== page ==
Indonesia: The Battle Over Islam

Indonesian President-Elect Joko Widodo (left) receiving a tour of the presidential palace from President Susilo Bambang Yudhoyono the day before Widodo’s inauguration, Jakarta, October 2014
Dita Alangkara/Reuters
Indonesian President-Elect Joko Widodo (left) receiving a tour of the presidential palace from President Susilo Bambang Yudhoyono the day before Widodo’s inauguration, Jakarta, October 2014

The Islamic State’s butchery and takeover of territory in Iraq and Syria dominate the headlines, but a much less violent yet little-known conflict exists in Indonesia, where more Muslims live than in all of the Middle East. It is a battle to define Islam in Indonesia and it matters because it is taking place in one of the few democracies with a Muslim majority. There are more Muslims in Indonesia who can be loosely called progressives than there are anywhere else, but they are in constant struggle with conservative Muslims. This is a political fight as much as it is a religious one.

Since 1998, when the dictatorial president Suharto was forced to resign, Indonesians have been fashioning an active but flawed democracy that must contend with an entrenched oligarchy and a corrupt political elite. At the same time, a dramatic Islamic revival is underway that pits pluralist Muslims who favor an open society against Muslims who claim that it is the responsibility of the state to enforce their puritanical version of religious piety.1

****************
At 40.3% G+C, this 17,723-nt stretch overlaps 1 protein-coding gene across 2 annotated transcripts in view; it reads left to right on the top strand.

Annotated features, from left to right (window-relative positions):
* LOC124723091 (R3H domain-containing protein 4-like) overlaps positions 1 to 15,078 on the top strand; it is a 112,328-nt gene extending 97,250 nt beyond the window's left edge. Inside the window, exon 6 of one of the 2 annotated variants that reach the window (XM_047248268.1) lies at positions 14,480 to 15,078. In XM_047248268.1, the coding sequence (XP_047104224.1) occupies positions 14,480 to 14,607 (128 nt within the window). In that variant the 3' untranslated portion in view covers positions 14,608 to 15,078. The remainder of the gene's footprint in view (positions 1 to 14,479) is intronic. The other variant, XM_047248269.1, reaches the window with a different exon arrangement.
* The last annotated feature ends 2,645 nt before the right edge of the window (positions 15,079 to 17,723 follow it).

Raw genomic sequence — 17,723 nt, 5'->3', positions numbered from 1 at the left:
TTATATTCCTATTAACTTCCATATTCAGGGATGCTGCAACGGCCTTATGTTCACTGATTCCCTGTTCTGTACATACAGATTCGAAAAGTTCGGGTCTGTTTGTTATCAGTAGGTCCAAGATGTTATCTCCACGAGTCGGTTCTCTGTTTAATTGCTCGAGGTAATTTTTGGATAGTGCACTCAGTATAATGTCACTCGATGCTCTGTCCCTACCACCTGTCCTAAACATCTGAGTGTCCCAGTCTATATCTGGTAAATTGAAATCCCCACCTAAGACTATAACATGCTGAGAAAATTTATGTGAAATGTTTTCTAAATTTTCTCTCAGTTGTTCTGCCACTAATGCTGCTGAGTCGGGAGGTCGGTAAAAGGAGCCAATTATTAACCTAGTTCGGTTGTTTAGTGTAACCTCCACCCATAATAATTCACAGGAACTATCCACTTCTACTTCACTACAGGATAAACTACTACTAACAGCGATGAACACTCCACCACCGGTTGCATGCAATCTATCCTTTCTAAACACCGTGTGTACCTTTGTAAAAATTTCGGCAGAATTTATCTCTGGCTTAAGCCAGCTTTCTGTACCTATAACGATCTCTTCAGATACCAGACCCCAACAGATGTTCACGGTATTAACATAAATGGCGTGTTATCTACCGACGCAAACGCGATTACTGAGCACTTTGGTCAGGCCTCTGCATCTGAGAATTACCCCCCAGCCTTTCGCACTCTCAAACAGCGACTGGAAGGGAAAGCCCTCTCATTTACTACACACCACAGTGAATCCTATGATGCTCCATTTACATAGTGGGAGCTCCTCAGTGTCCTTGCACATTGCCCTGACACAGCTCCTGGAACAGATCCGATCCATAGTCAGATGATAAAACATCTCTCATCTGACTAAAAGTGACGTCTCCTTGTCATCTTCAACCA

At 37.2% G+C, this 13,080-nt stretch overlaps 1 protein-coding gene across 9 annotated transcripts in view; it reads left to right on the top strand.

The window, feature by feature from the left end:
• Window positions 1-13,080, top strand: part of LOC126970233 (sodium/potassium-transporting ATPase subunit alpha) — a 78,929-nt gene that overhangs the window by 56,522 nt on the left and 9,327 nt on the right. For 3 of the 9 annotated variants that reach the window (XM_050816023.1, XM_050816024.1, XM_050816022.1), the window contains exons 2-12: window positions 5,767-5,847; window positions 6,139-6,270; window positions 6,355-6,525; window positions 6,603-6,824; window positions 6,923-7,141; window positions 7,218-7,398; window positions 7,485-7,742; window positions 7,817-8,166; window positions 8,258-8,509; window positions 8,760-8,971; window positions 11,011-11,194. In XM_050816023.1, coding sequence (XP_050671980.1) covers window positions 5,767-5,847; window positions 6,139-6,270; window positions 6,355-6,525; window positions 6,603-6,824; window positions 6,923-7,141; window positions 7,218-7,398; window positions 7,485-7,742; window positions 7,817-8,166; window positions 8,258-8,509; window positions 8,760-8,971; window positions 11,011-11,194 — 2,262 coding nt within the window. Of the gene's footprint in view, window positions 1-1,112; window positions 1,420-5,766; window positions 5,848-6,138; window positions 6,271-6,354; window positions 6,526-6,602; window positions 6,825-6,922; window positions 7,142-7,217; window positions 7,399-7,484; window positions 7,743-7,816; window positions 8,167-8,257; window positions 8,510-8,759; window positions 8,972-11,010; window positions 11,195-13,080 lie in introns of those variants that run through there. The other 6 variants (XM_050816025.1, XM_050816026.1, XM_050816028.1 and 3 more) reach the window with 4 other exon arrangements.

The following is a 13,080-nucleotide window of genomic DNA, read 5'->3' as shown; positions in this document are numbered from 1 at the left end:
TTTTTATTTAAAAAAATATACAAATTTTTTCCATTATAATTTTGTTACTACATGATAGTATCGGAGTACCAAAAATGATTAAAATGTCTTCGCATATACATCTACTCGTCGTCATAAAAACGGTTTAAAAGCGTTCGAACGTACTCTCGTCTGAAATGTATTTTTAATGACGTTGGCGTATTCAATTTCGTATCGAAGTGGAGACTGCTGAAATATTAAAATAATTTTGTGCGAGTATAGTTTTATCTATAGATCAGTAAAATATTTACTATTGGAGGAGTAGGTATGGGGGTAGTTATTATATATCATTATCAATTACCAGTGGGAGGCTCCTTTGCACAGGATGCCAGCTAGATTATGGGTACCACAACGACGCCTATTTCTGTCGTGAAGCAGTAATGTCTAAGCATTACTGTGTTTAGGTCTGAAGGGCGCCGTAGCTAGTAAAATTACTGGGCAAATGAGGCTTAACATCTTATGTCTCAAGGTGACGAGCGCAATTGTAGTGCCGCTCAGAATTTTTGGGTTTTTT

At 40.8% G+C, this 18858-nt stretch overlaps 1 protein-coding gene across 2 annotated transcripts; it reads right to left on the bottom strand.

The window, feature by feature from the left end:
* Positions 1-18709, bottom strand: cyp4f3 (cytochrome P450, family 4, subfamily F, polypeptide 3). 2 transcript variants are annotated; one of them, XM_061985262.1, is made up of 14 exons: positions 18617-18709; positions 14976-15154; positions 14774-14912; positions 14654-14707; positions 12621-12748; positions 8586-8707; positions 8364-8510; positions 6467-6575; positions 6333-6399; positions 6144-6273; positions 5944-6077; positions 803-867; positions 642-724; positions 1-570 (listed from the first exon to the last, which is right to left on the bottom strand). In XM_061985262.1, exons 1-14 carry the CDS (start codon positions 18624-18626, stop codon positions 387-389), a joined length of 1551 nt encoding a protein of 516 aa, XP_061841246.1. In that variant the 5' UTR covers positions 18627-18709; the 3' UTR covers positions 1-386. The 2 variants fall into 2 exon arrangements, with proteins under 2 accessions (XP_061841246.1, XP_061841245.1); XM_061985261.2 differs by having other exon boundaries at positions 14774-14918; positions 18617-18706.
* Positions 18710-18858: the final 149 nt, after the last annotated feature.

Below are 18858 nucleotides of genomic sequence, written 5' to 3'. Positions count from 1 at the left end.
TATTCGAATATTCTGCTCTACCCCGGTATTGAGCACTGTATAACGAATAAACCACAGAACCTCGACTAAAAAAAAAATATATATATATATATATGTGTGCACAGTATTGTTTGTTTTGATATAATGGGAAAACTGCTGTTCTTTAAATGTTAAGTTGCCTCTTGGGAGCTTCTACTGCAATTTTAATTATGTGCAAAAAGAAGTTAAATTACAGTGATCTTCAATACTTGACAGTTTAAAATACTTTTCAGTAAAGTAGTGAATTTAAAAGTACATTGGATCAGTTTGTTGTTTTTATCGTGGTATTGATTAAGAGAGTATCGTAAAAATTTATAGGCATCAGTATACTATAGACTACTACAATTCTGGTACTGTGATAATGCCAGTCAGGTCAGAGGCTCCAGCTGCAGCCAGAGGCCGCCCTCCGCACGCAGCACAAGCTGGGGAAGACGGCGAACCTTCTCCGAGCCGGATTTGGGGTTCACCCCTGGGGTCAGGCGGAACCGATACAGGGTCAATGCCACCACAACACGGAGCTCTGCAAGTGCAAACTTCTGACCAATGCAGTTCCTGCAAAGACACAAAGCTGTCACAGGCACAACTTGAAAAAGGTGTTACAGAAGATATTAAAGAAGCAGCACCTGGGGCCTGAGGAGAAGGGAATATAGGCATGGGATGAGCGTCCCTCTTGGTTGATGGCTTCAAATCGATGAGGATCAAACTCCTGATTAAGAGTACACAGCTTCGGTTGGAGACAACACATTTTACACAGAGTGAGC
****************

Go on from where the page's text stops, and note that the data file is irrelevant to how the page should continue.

In his excellent history, Islamisation and Its Opponents in Java, Merle C. Ricklefs places this contemporary struggle over Islam in a broad historical setting. This is the last of a magisterial trilogy on the history of Islam in Java, the politically dominant island that includes Indonesia’s capital, Jakarta, and 57 percent of the country’s population. Ricklefs, recently retired as a professor of Southeast Asian history at the National University of Singapore, has devoted his life to tracing how Islam came to Indonesia. That story begins in the fourteenth century, when Muslims originally from Arabia, Gujarat, and China spread the faith by slowly blending local Indonesian culture with Sunni Islam. Ricklefs’s most recent volume deals with the period since Indonesia emerged from the ruins of the Dutch East Indies in 1945, during which it has become the world’s largest nation with a Muslim majority.

Indonesia is the world’s fourth-most-populous country, yet to most outsiders its history and culture are largely unknown. That it consists of more than 17,000 islands strewn along the equator and has 350 ethnic groups who speak more than seven hundred languages gives a hint of its complexity. In Islamisation and Its Opponents in Java, Ricklefs describes the political tumult in postwar Indonesia, especially the confrontation between Muslims and Communists in 1965 that led to one of the worst massacres since World War II and ensured Islam’s deeper and deeper hold on politics and society. Ricklefs’s book, along with Carool Kersten’s Islam in Indonesia and Jeremy Menchik’s Islam and Democracy in…



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